The overarching educational aim of the programme is to train graduates with a first degree in Biosciences, Life Sciences or Health Sciences, or suitable approved programme, to Post Graduate Diploma level, to function as a qualified physician associate (on passing the National Examination).

Physician associates will be able to:
-Deliver holistic medical care and treatment under defined levels of supervision, in acute and primary care settings in the National Health Service.
-Work effectively with patients and multi-disciplinary healthcare teams from diverse backgrounds.
-Use a patient-centred approach, and be expert communicators, ensuring patient safety at all times
-Promote health and wellbeing on an individual and population basis
-Engage in reflective practice, work within the limits of their competence and engage actively in lifelong learning and professional development

This training includes the necessary knowledge, skills and professional attitudes needed to work to the medical model, demonstrating safe medical practice, medical competence, compassion, reflective and critical thinking in diagnostic reasoning and clinical management.

Graduates will be able to assess, diagnose and manage medical problems competently, consulting with patients presenting with a variety of specified conditions on behalf of, and under supervision of a senior experienced doctor.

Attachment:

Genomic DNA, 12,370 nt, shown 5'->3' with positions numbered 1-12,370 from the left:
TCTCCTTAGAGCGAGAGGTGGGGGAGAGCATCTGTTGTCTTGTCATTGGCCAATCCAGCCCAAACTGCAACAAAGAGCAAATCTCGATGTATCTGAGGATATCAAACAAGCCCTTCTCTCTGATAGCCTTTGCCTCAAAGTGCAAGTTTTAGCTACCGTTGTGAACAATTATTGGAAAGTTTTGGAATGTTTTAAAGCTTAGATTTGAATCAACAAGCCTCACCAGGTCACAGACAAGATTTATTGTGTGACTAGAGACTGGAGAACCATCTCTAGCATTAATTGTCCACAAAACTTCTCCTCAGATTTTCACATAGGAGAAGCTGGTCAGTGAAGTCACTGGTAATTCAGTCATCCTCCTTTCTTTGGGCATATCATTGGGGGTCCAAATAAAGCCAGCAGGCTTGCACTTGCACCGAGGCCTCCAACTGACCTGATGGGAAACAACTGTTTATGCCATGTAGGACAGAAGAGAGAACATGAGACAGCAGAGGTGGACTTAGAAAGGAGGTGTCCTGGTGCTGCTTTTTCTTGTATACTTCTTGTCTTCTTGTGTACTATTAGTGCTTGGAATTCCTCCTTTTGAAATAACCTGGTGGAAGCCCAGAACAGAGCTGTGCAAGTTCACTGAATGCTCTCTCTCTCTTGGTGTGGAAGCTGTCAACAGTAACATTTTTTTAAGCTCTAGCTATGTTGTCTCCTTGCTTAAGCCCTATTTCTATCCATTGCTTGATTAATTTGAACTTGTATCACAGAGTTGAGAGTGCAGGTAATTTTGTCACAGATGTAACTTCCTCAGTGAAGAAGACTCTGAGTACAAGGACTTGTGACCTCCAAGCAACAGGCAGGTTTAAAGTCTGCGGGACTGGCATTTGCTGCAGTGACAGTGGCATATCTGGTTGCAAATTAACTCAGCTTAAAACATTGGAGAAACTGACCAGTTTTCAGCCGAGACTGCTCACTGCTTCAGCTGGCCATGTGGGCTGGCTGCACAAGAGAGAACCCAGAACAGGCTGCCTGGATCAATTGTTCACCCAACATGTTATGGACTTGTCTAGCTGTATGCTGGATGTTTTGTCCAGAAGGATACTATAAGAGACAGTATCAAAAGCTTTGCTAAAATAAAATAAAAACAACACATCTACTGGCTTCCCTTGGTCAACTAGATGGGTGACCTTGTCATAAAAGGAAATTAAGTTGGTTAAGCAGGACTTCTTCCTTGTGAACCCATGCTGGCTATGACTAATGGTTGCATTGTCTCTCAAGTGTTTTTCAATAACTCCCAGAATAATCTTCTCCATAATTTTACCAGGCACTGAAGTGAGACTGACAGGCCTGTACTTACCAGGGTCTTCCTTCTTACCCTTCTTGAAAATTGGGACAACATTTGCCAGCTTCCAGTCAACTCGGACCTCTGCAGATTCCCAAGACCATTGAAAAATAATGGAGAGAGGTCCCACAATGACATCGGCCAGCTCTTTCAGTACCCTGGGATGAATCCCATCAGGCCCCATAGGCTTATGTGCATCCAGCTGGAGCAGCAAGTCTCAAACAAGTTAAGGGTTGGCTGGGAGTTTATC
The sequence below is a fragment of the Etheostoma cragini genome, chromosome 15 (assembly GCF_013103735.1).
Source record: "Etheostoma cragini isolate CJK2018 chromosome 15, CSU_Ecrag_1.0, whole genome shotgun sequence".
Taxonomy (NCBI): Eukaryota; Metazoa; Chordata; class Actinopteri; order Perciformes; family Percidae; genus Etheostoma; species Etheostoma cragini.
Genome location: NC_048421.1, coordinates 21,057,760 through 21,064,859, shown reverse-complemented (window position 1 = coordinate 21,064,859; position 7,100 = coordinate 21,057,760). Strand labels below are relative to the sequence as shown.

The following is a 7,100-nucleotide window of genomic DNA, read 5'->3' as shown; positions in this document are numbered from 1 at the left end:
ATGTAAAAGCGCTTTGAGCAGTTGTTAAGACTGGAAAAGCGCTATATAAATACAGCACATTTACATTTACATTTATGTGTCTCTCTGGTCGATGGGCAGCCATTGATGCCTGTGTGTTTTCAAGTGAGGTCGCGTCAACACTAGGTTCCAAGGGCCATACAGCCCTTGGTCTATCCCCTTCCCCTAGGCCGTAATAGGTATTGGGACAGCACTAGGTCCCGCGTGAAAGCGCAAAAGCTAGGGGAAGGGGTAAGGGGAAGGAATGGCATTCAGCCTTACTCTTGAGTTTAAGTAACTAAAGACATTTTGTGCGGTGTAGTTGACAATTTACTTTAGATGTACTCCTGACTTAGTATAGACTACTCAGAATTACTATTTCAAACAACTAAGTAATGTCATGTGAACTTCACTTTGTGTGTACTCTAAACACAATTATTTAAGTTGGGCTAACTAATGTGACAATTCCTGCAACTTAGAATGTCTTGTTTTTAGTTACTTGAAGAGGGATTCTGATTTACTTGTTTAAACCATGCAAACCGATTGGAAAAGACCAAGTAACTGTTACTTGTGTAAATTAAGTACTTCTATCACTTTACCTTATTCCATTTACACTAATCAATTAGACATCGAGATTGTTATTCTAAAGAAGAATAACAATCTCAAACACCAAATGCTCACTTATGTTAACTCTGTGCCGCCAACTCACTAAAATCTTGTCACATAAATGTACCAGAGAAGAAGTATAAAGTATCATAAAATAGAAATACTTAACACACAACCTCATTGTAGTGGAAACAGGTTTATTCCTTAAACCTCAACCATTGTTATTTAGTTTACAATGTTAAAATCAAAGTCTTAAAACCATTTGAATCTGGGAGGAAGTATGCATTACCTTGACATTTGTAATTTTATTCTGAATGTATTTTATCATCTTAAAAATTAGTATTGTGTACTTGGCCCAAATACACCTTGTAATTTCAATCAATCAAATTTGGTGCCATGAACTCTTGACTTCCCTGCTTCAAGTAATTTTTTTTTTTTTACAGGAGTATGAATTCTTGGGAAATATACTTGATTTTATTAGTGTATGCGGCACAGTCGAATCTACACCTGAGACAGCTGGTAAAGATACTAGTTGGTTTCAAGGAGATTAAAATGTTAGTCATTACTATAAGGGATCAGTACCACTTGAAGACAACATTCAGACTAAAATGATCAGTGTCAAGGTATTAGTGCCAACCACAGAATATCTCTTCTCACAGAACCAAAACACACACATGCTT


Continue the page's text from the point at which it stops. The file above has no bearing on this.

They will be able to understand and demonstrate the principles of safe and effective prescribing.

Graduates will be trained to a standard defined by the National Examination for Physician Associates that will enable them to work as physician associates in the National Health Service, with appropriate accreditation and regulation once these have been decided and implemented.

PROGRAMME LEARNING OUTCOMES

Knowledge and understanding
-Demonstrate knowledge of core competencies to medical conditions met during the two year course (in Primary and Secondary Care placements and coursework), as listed in the Competence and Curriculum Framework for the Physician Assistant, 2012.
-Ability to summarise the structure and function of the normal human body throughout the life course
-Ability to describe the pathological basis of core medical conditions throughout the life course
-Ability to describe the wider determinants of health on the individual and society
-Demonstrate application of knowledge and skills in a patient-centred manner for the management of core medical conditions throughout the life course, applying knowledge effectively through clinical reasoning and professional judgement in situations of complexity and uncertainty and in the context of the individual patient’s needs and wishes